Following the extraordinary success of her novelVeronica, Mary Gaitskill returns with a luminous new collection of stories--her first in more than ten years. In “College Town l980,” young people adrift in Ann Arbor debate the meaning of personal strength at the start of the Reagan era; in the urban fairy tale “Mirrorball,” a young man steals a girl’s soul during a one-night stand; in “The Little Boy,” a woman haunted by the death of her former husband is finally able to grieve through a mysterious encounter with a needy child; and in “The Arms and Legs of the Lake,” the fallout of the Iraq war becomes disturbingly real for the disparate passengers on a train going up the Hudson--three veterans, a liberal editor, a soldier’s uncle, and honeymooners on their way to Niagara Falls. Each story delivers the powerful, original language, and the dramatic engagement of the intelligent mind with the craving body--or of the intelligent body with the craving mind--that is characteristic of Gaitskill’s fiction.
- New York Times Notable Books of the Year
Readers may find it difficult to adhere to the title's admonition as they navigate the devastating territory covered in Gaitskill's latest collection after PEN/Faulkner nominee Because They Wanted to. With "College Town, 1980," "Folk Song," and "A Dream of Men," the author revisits themes of sexual abuse and its resulting trauma. In "Mirror Ball," readers are treated to a hauntingly magical depiction of a one-night stand where, as the young couple climax, the girl offers her soul to the unwitting boy, with lonely repercussions. For this reviewer, the most powerful story is "The Arms and Legs of the Lake," in which Gaitskill uses a stream-of-consciousness style to take us inside the heads of Iraq War veterans, strangers on a train, struggling to reconnect with their humanity while violent images invade their psyches. While this collection won't be every reader's cup of tea, the author's exquisite use of language and metaphor is enough to recommend it for all libraries with a serious literary bent. [See Prepub Alert, LJ 11/15/08.]-Sally Bissell, Lee Cty. Lib. Syst., Fort Myers, FL Copyright 2009 Reed Business Information.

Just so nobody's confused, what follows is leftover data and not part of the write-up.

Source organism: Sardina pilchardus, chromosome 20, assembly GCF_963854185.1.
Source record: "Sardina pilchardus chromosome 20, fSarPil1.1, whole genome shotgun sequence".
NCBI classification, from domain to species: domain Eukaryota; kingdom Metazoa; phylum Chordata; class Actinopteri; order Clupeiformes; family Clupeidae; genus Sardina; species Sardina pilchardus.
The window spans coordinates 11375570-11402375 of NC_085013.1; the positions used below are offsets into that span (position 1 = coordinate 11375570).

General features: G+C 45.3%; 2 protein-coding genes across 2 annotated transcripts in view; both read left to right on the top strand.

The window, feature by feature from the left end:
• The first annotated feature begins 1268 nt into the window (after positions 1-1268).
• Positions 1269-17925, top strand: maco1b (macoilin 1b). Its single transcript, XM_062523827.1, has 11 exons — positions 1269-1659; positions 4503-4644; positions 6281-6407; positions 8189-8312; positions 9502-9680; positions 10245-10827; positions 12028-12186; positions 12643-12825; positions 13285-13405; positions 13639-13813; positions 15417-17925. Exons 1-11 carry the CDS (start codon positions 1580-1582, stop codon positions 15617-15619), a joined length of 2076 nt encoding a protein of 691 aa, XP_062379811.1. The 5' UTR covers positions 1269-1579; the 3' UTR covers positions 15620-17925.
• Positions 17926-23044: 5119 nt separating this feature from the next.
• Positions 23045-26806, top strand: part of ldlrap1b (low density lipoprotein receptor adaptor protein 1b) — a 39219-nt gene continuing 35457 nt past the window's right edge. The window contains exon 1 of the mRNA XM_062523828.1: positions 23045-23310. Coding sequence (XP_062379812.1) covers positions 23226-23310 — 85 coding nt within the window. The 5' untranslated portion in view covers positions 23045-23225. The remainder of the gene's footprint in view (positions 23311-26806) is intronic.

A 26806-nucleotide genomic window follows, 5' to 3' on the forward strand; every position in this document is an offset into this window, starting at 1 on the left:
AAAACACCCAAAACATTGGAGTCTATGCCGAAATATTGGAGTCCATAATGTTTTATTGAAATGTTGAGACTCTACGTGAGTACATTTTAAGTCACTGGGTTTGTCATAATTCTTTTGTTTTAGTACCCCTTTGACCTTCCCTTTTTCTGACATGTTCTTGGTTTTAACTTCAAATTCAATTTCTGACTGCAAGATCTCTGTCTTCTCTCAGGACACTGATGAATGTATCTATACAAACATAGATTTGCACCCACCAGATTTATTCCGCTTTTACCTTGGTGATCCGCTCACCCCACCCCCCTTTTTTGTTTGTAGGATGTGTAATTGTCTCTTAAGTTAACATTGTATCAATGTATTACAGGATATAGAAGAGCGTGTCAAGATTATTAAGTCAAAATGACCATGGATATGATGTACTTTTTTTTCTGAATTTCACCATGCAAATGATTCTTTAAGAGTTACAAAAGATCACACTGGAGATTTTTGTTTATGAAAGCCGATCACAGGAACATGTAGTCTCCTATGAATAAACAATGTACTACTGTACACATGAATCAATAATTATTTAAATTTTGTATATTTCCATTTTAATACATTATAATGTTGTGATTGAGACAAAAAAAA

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March 22, 2009
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Excerpt from Don't Cry by Mary Gaitskill
Our first day in Addis Ababa we woke up to wedding music playing outside the hotel. We had traveled for 20 hours and we were deeply asleep. The music entered my sleep in the form of moving lights, like fireflies or animate laughter, in a pattern, but a loose and playful one. I was dreaming that I was with Thomas. In the dream, he was very young, and we were chasing a light that had come free of the others, running down a winding path with darkness all around.
When I woke at first I did not know where I was. The music seemed more real than the dingy room; its sound saturated me with happiness and pain. Then I saw Katya and remembered where we were and why. She was already up and standing at the window lifting a shade to peer out--the sun made a warm place on her skin and I felt affection for her known form in this unknown place. She turned and said, "Janice, there's weddings going on outside--plural!"
We went outside. All around our hotel were gardens, and in the gardens were crowds of people dressed in the bright colors of undiluted joy. Brides and grooms were wearing white satin, and the streets were lined with white limousines decked with flowers, and together with so much color, the white also seemed colorful. Little girls in red-and-white crinoline ran past, followed by a laughing woman. Everyone was laughing or smiling, and because I could not tell where the music came from, I had the sensation that it was coming directly from these smiling, laughing people. Katya turned to me and said, "Are we in heaven?"
I replied, "I don't know," and for a second I meant it.
My husband Thomas had died six months before the trip to Addis Ababa. The music that woke me that first day touched my grief even before I knew it was wedding music. Even in my sleep I could hear love in it; even in my sleep, I could hear loss. I stepped out of the hotel in a state of grief, but when I saw the brides and grooms in their happiness, wonder slowly spread through my grief. It was like seeing my past and a future that was no longer mine but that I was part of anyway.